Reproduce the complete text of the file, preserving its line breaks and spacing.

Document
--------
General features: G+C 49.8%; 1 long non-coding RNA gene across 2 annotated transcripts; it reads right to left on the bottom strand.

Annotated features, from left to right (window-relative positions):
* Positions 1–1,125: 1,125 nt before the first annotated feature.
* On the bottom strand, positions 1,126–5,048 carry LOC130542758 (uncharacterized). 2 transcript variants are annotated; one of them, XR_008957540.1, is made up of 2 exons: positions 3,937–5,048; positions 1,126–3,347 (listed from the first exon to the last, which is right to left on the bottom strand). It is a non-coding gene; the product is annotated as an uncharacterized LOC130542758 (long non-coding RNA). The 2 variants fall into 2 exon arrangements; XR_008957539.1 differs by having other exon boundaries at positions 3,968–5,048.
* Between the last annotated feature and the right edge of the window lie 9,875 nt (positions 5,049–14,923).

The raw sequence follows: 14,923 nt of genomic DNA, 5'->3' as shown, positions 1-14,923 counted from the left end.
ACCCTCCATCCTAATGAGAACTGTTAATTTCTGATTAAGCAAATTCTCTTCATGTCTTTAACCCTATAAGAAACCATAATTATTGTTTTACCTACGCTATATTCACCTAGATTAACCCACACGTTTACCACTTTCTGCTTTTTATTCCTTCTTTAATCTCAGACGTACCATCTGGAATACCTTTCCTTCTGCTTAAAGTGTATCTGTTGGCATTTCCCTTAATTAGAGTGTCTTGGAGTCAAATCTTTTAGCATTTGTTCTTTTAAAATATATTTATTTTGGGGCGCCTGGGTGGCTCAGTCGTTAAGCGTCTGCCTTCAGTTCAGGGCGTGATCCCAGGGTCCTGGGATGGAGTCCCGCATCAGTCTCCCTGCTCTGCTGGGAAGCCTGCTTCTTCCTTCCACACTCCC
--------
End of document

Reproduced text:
General features: G+C 49.8%; 1 long non-coding RNA gene across 2 annotated transcripts; it reads right to left on the bottom strand.

Annotated features, from left to right (window-relative positions):
* Positions 1–1,125: 1,125 nt before the first annotated feature.
* On the bottom strand, positions 1,126–5,048 carry LOC130542758 (uncharacterized). 2 transcript variants are annotated; one of them, XR_008957540.1, is made up of 2 exons: positions 3,937–5,048; positions 1,126–3,347 (listed from the first exon to the last, which is right to left on the bottom strand). It is a non-coding gene; the product is annotated as an uncharacterized LOC130542758 (long non-coding RNA). The 2 variants fall into 2 exon arrangements; XR_008957539.1 differs by having other exon boundaries at positions 3,968–5,048.
* Between the last annotated feature and the right edge of the window lie 9,875 nt (positions 5,049–14,923).

The raw sequence follows: 14,923 nt of genomic DNA, 5'->3' as shown, positions 1-14,923 counted from the left end.
ACCCTCCATCCTAATGAGAACTGTTAATTTCTGATTAAGCAAATTCTCTTCATGTCTTTAACCCTATAAGAAACCATAATTATTGTTTTACCTACGCTATATTCACCTAGATTAACCCACACGTTTACCACTTTCTGCTTTTTATTCCTTCTTTAATCTCAGACGTACCATCTGGAATACCTTTCCTTCTGCTTAAAGTGTATCTGTTGGCATTTCCCTTAATTAGAGTGTCTTGGAGTCAAATCTTTTAGCATTTGTTCTTTTAAAATATATTTATTTTGGGGCGCCTGGGTGGCTCAGTCGTTAAGCGTCTGCCTTCAGTTCAGGGCGTGATCCCAGGGTCCTGGGATGGAGTCCCGCATCAGTCTCCCTGCTCTGCTGGGAAGCCTGCTTCTTCCTTCCACACTCCC